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Hollande's tender plan needs tough execution

PARIS -- After six months keeping the world guessing about whether he had a vision for fixing France's sickly economy, President Francois Hollande has unveiled a battle plan “a la francaise” to ease companies' labor costs and trim public spending.

But the softly-softly pace of adjustment may be too slow to satisfy financial markets after Moody's on Monday became the second credit ratings agency to strip Paris of its AAA rating, citing both a loss of competitiveness and low growth.

Hollande's “competitiveness pact” aims to create 300,000 jobs and lift output by half a percent over five years by granting 20 billion euros a year in corporate tax relief and pruning public spending by 1 percent.

The measures will be funded by modest sales tax rises from 2014, sparing households immediate pain. Tweaks to labor laws will follow next year to make hiring and firing somewhat more flexible while extending the length of job contracts.

The plan is bold for a left-wing French government, yet it falls short of what business leaders wanted and critics say it may be too timid to pull the economy out of decline in time.

Moreover, a key plank — spending cuts of 12 billion euros a year — will require sharp reductions in welfare payments or local government. This is hard to sell to a parliament full of mayors and civil servants, and an electorate including more than 5 million public sector workers.

“We've taken a big step forward but we've lost time. We should have started two months ago,” said a government source. Some in Hollande's team had nudged the president to move sooner but found that “he does not like to be rushed.”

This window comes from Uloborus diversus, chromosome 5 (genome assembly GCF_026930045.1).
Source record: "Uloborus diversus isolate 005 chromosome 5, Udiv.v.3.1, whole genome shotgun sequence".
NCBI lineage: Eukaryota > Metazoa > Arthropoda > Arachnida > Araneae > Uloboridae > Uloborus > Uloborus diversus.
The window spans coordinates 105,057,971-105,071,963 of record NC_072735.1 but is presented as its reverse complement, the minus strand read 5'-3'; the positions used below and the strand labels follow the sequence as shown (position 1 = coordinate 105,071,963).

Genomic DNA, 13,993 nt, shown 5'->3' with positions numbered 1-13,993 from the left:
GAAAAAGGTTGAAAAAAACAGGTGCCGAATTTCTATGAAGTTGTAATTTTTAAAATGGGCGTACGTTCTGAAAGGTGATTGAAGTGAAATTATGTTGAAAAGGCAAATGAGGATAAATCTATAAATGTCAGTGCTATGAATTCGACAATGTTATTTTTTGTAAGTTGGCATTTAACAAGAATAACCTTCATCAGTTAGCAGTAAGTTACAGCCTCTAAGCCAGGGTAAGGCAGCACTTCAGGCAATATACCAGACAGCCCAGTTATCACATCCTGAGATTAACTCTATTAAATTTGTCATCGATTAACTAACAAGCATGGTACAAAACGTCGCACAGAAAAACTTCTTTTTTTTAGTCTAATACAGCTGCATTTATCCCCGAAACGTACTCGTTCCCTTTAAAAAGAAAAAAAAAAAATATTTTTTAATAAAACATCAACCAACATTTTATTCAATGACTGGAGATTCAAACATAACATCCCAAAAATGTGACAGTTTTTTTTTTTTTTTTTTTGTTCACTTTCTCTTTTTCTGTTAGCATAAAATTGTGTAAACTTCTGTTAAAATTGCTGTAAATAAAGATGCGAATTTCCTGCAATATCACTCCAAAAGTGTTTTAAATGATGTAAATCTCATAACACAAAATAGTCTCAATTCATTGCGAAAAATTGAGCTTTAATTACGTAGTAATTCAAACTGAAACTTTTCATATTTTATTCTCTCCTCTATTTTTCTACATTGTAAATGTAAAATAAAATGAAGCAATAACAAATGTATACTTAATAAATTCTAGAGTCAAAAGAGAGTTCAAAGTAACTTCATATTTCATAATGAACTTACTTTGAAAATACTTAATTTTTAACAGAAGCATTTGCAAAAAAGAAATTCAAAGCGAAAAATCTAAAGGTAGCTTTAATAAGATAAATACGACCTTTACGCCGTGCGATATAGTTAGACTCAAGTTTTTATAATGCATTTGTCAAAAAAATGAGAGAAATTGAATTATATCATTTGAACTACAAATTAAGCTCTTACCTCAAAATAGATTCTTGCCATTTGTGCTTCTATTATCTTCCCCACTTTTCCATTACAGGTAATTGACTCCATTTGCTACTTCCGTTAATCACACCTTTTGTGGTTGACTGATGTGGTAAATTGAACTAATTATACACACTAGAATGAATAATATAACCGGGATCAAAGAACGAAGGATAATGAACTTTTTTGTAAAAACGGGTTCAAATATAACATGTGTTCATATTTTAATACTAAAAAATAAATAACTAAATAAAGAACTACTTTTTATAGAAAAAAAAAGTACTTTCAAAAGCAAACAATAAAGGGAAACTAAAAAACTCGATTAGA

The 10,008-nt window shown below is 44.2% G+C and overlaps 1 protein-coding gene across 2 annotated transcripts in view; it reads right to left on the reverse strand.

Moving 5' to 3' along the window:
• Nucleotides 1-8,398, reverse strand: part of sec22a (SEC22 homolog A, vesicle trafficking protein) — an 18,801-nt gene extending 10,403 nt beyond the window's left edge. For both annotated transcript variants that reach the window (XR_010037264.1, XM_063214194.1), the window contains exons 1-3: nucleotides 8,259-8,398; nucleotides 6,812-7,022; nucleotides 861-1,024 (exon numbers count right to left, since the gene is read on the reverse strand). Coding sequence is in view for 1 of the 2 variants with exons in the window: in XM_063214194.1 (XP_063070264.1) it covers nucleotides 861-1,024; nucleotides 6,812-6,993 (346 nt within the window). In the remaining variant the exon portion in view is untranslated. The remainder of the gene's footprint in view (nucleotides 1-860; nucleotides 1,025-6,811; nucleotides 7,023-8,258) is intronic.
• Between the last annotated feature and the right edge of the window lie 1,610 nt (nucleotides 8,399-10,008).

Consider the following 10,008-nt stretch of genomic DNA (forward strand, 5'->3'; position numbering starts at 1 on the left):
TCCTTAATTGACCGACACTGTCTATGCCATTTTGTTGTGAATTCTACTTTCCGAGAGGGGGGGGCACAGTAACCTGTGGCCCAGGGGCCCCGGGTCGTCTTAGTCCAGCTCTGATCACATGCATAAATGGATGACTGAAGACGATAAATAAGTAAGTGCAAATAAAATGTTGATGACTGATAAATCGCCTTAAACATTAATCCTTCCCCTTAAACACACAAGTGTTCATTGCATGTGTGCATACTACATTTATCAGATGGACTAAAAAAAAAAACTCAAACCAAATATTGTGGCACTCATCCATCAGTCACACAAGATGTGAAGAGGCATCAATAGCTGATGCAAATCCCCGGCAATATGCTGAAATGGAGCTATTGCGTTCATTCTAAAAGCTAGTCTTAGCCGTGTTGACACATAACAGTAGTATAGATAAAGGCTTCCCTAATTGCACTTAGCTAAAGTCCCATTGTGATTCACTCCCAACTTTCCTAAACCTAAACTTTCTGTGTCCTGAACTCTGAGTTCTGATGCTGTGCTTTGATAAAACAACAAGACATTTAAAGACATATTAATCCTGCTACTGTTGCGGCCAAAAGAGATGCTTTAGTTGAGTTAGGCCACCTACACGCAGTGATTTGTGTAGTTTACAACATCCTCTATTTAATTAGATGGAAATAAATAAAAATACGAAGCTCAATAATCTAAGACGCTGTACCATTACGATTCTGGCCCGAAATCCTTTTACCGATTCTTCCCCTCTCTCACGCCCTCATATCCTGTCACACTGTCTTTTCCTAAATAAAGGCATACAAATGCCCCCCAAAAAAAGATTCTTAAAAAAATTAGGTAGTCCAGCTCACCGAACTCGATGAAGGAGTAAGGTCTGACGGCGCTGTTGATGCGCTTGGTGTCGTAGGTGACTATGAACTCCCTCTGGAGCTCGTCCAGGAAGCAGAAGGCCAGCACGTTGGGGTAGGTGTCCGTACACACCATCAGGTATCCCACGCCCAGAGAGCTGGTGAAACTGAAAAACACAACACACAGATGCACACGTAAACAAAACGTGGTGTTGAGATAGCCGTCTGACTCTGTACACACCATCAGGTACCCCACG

“Hollande has not said where the 12 billion euros will come from because he doesn't know. None of us knows. There would be a lot of resistance to public sector cuts,” the source said.

Most economists have applauded Hollande's move to embrace reform, despite muttering from Berlin that the measures should be bolder.

But they say success, in the face of stalled growth and rising 10 percent unemployment, depends on Hollande being able to implement all his plans — corporate tax relief, labor reform and spending cuts — to the letter.

That will hinge on acquiescence from a disgruntled public, on the eurozone avoiding further crisis or a deeper lurch into recession, and on investors keeping French borrowing costs low.

“If he can meet all these commitments it would be remarkable and he could really make a difference. If he only partially meets them the results are harder to predict,” said Elie Cohen, an economist who advised Hollande during his election campaign.

Cohen sees a risk of France being sucked into the sort of downward spiral that has afflicted Greece, Portugal, Spain and to an extent Italy.

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